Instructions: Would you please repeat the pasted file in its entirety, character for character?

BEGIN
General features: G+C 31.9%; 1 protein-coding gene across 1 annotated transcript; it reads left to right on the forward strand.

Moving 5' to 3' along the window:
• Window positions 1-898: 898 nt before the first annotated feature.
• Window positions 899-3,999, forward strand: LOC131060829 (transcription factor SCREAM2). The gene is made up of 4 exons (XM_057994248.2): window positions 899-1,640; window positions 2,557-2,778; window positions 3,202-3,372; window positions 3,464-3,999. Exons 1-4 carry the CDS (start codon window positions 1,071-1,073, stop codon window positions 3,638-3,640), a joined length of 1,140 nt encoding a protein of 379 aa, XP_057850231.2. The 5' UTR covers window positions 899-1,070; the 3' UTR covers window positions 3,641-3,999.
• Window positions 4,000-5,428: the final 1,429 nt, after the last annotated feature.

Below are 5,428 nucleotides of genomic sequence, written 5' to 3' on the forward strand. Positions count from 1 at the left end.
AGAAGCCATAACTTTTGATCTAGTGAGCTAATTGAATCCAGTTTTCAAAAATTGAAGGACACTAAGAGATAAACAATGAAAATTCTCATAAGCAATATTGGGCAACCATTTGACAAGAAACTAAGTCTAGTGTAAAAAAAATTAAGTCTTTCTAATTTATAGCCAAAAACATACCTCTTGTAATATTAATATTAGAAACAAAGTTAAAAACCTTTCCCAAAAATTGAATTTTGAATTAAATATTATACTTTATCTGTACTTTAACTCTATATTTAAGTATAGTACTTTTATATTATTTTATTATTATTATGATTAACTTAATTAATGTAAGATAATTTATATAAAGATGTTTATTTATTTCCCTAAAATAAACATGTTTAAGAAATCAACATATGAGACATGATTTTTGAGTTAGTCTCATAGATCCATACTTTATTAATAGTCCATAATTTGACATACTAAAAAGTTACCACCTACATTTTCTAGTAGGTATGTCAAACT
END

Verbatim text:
General features: G+C 31.9%; 1 protein-coding gene across 1 annotated transcript; it reads left to right on the forward strand.

Moving 5' to 3' along the window:
• Window positions 1-898: 898 nt before the first annotated feature.
• Window positions 899-3,999, forward strand: LOC131060829 (transcription factor SCREAM2). The gene is made up of 4 exons (XM_057994248.2): window positions 899-1,640; window positions 2,557-2,778; window positions 3,202-3,372; window positions 3,464-3,999. Exons 1-4 carry the CDS (start codon window positions 1,071-1,073, stop codon window positions 3,638-3,640), a joined length of 1,140 nt encoding a protein of 379 aa, XP_057850231.2. The 5' UTR covers window positions 899-1,070; the 3' UTR covers window positions 3,641-3,999.
• Window positions 4,000-5,428: the final 1,429 nt, after the last annotated feature.

Below are 5,428 nucleotides of genomic sequence, written 5' to 3' on the forward strand. Positions count from 1 at the left end.
AGAAGCCATAACTTTTGATCTAGTGAGCTAATTGAATCCAGTTTTCAAAAATTGAAGGACACTAAGAGATAAACAATGAAAATTCTCATAAGCAATATTGGGCAACCATTTGACAAGAAACTAAGTCTAGTGTAAAAAAAATTAAGTCTTTCTAATTTATAGCCAAAAACATACCTCTTGTAATATTAATATTAGAAACAAAGTTAAAAACCTTTCCCAAAAATTGAATTTTGAATTAAATATTATACTTTATCTGTACTTTAACTCTATATTTAAGTATAGTACTTTTATATTATTTTATTATTATTATGATTAACTTAATTAATGTAAGATAATTTATATAAAGATGTTTATTTATTTCCCTAAAATAAACATGTTTAAGAAATCAACATATGAGACATGATTTTTGAGTTAGTCTCATAGATCCATACTTTATTAATAGTCCATAATTTGACATACTAAAAAGTTACCACCTACATTTTCTAGTAGGTATGTCAAACT